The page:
Sunday 3 June 2012

Chillis - first fruits

My first chilli fruits are on the way! This is "Fuego F1".

Most chilli plants will naturally divide (I mean fork into two main branches) when they get to a couple of feet in height - like this:

This forking means that the plants will stay bushy and won't grow too tall, which is convenient since they therefore won't require so much support. Of course, you can nip out the growing point at any stage if you want to limit the height of the plant. Its natural reaction to such "surgery" will be to divert its energy into more and stronger side-shoots. One of the things that most seed suppliers DON'T tell you is how high the chilli plant is expected to grow, and they do differ a lot. Last year one of the varieties I grew was "Pinocchio's Nose" which was huge - much bigger than most chillis - and it would certainly be unsuitable for growing indoors on a windowsill!

My next photo is of the first fruit forming on one of the "Hot Portugal" plants. When I grew this variety last year it did not live up to its name. The fruits were very good-looking, but too mild in my opinion, despite the supplier's description of it as having a rating of 4 out of 5 for heat. There are lots of factors that determine the heat of an individual chilli plant, like the amount of water it gets, the amount of nutrients it gets, and the amount of sunshine it gets. I wish I could give you a scientific formula for achieving the perfect chilli, but the truth is I can't. Success with chillis seems to me to be very much a matter of luck! This year I am going to water my chillis less, give them less plant food and hope for hot weather. In theory this should put them under more stress, which often causes a plant to "counter-attack" by producing hotter fruits.

Chilli plants generally produce lots of flowers, but if they all developed into fruits the plant would be overloaded, so it is quite normal for many of the flowers to drop off before fruits are formed, particularly when the plant is still small. I often find that there is a stage early in the season when most of the flowers drop off, which can be a bit alarming, but I also know that I have never had a chilli which hasn't gone on to produce a viable crop, so this flower-drop stage doesn't worry me any more.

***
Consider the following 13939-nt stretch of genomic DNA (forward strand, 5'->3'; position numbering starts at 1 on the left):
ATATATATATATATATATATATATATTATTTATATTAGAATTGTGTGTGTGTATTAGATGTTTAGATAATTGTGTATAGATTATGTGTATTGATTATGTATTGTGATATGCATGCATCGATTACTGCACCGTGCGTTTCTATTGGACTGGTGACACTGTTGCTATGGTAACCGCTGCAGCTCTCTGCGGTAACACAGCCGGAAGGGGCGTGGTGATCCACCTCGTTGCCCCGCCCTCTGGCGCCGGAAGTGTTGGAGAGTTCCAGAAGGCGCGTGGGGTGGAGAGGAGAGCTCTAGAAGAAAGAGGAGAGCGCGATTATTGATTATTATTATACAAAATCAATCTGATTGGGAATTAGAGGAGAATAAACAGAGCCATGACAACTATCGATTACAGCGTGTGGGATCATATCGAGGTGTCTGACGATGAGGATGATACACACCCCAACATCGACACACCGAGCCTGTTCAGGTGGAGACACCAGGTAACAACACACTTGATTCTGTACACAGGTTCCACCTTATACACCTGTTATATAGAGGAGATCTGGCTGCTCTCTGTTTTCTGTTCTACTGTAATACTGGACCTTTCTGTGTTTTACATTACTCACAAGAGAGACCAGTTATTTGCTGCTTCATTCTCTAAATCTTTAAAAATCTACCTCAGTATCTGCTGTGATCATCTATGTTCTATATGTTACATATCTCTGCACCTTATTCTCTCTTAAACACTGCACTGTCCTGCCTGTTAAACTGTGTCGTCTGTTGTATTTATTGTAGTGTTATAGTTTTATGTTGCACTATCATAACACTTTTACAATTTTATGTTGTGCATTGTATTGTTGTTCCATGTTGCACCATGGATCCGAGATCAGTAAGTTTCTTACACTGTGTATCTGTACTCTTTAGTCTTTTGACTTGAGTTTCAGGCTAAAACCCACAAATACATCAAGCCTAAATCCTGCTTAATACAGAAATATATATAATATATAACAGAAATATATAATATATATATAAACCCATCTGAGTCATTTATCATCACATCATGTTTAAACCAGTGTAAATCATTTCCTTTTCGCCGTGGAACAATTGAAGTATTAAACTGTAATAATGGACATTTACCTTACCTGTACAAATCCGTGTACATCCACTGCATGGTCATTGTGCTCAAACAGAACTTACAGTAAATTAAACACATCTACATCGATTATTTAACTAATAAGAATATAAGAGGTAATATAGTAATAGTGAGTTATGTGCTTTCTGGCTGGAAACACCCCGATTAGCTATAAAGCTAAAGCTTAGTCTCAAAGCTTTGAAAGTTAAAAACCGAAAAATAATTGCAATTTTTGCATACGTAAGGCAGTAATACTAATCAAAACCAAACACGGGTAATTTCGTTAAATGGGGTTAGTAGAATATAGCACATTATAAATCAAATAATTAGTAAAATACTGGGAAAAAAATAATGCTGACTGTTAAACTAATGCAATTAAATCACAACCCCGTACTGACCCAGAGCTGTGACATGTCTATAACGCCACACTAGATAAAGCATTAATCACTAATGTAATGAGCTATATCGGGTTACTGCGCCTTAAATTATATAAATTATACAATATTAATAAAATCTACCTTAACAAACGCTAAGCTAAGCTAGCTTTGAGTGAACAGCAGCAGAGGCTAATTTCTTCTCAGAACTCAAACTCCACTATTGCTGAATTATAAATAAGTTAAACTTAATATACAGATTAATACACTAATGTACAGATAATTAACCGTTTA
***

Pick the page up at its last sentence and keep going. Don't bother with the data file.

Until a few days ago, my chillis were inside my plastic Seedling Greenhouse, protected from the weather, but now that things have warmed up I have moved them out into the open air.

Here they are, alongside the Runner Beans. It's a veritable forest of canes now because I have given each chilli plant a short cane of its own. You'll note that I use plastic cane-toppers on all these short canes, in order to avoid possible eye/face damage while bending down to tend them.

This next photo is just for art's sake. I like it.

Finally, writing about chillis has reminded me indirectly that I wanted to show you this:

That's a photo of Jane's interpretation of the Indonesian salad Gado Gado with peanut sauce (which might go well with a curry, which might contain chillis...) If you want to see more, visit her blog Onions and Paper.


  1. That is what I should have done with my peppers. Added a stake. If I had that one that broke off in the last rain, wouldn't have. I like the stake toppers idea too.

  2. Your plants are looking very good! Enjoy the long weekend. Its quite windy and chilly in Northern Ireland but hopefully will improve.

  3. I hope your chillies like chilly weather!

  4. I am growing bedding plants for the first time. It is great to see how they should look. Thank you for the post. Your pictures are awesome. You look way ahead of us, so I'm very curious about your temperatures at this time of year.

  5. I love Gado Gado! Did the chillies you put in the garage survive the winter? I'm presuming not as you haven't mentioned them?

    1. Liz, no they did'nt survive the very cold weather we had early in the year. They might have made it if I had had them in the house, but they were really too big to fit on a windowsill - and not very pretty as houseplants!

  6. Wow to your chillies, I have 3 plants and two of them are just about to flower.

  7. Love the chillis. These are looking good. If you like the heat, have you tried habeneros? The foliage is different from most other chillis, and the heat? Well they are HOT!

  8. This is one plant I can easily say we grow lots , without a care. We get lots of chillies, hot , indian ones:-)

    The artful plant is a beauty. And so are the others. shows how much care is taken in the garden.

  9. Love the arty shot Mark! I think my chillies/bell peppers/capsicums are about a month behind yours; I sowed seeds at the beginning of April after a tweet by Mark Diacono said if you haven't sown chillies by now, it's too late!! I now have 16 chilli, etc, plants... and hoping for a bumper crop. I won't worry now if all the flowers drop off. Mine are still on the windowsill but I'll put them outside on the balcony when things warm up a bit.

  10. Thats really informative. I remember panicking when my pepper plant dropped all its flowers. I have four chilly plants in containers. Being a chilly addict I hope I can grow more varieties as you do.


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